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Relief efforts in Nepal as earthquake death toll grows

Police say the death toll in Nepal's massive earthquake has grown to more than 1,200 people. Officials say the figure is likely to rise considerably further, with many people believed to be still buried under rubble.

The toll from the 7.8-magnitude earthquake, which struck at 0611 UTC Saturday, has passed 1,200, according to police. In Kathmandu, the capital of the nation of 27.8 million, the earthquake brought down the UNESCO-recognized 19th-century nine-story Dharahara tower. Aftershocks continued for over two hours.

"Deaths have been reported from all regions except the far west," Nepal police spokesman Kamal Singh Bam told the news agency AFP on Saturday.

Most died when the buildings they were in collapsed. Hospitals are reportedly overflowing with injuries.

"This is a very large earthquake in a significantly populated region with infrastructure that has been damaged in past earthquakes," US Geological Survey seismologist Paul Earle told the Associated Press.

A Washington Post journalist posted before and after photos of the destruction on Twitter.

Prime Minister Sushil Koirala, attending a summit in Jakarta, had tried to rush back home but made it as far as Bangkok, where he found his connecting flight to Kathmandu canceled because the airport had been shut down. Service has been restored to take in relief flights, but commercial travel remains stalled.

India reported dozens killed. At least 13 have died in China. Tremors reached Pakistan and Bangladesh.

Officials also say 10 people died when an avalanche buried parts of Mount Everest's base camp in Nepal, where hundreds of mountaineers had gathered for the start of the annual climbing season.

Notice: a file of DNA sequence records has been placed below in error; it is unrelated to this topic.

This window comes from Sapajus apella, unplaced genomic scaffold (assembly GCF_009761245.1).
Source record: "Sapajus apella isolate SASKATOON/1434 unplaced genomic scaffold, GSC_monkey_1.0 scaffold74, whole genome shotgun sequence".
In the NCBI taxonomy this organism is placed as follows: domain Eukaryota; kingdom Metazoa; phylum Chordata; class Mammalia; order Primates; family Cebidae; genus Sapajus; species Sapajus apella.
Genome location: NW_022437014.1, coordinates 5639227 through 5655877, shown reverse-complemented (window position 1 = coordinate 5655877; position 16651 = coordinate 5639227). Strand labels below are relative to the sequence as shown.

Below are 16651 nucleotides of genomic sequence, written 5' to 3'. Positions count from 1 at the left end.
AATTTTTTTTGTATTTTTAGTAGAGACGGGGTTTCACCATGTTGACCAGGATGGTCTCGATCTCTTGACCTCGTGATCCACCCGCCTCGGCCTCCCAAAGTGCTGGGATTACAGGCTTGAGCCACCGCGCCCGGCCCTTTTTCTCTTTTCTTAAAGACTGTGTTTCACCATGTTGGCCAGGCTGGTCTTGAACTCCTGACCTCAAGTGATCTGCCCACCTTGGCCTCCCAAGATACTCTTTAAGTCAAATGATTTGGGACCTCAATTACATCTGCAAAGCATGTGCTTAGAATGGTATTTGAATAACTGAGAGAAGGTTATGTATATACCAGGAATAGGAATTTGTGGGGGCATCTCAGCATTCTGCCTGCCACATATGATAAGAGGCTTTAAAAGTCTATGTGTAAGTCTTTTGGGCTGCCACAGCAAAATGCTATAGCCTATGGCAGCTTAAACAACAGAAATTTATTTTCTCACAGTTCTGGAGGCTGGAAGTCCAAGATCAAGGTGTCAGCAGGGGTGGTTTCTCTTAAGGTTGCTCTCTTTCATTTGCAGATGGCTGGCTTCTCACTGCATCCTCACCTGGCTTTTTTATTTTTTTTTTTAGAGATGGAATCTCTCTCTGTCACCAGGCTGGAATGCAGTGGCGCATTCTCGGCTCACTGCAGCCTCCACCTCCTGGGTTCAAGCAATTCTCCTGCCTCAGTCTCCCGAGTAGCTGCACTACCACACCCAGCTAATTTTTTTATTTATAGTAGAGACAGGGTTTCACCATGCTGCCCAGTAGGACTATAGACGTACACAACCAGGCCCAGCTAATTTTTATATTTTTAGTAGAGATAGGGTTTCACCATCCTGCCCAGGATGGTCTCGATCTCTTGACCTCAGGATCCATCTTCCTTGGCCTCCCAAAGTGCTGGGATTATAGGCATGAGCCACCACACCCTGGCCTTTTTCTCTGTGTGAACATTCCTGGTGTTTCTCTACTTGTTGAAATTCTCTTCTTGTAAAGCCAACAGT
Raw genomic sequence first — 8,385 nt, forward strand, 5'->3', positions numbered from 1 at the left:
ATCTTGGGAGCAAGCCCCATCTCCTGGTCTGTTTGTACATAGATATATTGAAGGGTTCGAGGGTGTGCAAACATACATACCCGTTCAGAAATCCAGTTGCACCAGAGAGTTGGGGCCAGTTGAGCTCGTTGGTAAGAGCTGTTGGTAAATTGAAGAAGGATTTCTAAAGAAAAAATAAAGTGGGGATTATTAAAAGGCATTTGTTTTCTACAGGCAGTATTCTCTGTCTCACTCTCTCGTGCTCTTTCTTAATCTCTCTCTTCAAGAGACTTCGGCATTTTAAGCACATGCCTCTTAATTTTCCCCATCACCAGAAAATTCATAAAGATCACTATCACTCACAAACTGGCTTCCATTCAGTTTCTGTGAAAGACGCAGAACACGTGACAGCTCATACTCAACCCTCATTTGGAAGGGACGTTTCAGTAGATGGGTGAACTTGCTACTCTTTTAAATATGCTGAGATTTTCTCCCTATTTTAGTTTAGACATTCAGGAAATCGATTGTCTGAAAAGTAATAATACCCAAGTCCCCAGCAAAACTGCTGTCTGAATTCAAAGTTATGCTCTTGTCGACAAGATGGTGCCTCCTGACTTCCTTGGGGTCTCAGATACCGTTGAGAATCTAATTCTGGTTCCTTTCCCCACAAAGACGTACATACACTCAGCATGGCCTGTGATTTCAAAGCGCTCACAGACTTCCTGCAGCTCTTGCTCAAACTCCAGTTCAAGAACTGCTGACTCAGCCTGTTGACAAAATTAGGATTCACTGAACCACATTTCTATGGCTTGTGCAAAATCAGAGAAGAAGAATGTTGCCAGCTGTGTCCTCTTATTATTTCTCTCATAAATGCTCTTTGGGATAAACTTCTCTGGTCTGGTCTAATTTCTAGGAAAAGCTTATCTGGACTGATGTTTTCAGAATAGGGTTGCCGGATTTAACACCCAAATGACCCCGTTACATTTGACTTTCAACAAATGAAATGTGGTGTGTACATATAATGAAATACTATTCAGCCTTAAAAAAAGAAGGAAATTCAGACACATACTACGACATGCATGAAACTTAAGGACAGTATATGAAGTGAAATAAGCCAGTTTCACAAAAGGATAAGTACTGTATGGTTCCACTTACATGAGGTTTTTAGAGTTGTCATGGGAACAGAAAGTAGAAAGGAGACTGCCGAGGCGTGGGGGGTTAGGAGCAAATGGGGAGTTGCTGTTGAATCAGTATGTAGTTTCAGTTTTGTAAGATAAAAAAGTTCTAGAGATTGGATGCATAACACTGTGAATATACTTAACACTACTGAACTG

"We don't have the details yet, but 10 have been reported dead so far, including foreign climbers," Gyanendra Kumar Shrestha, an official in Nepal's tourism department, told the news agency AFP on Saturday. "We are trying to assess how many are injured."

Searchers fanned out across Nepal to rescue those trapped under collapsed homes, buildings and other debris. Offers of help have poured in from governments around the world, with the United States and EU announcing that they would send in disaster response teams, and Germany pledging aid, as well. Officials for the Red Cross have expressed concern about the fate of rural villages close to the epicenter of the quake that struck 11 kilometers (7 miles) underground 77 kilometers northwest of Kathmandu.

Nepal sits where the Eurasian and Indian tectonic plates collide. A similar quake in 1934 killed 17,000. In 2011, dozens in China, India and Nepal died in a 6.8-magnitude earthquake.

A rogue snowstorm last fall killed dozens of trekkers in Nepal. More than 100 people died in a series of landslides just two months before that.

mkg/rc (Reuters, AFP, dpa, AP)

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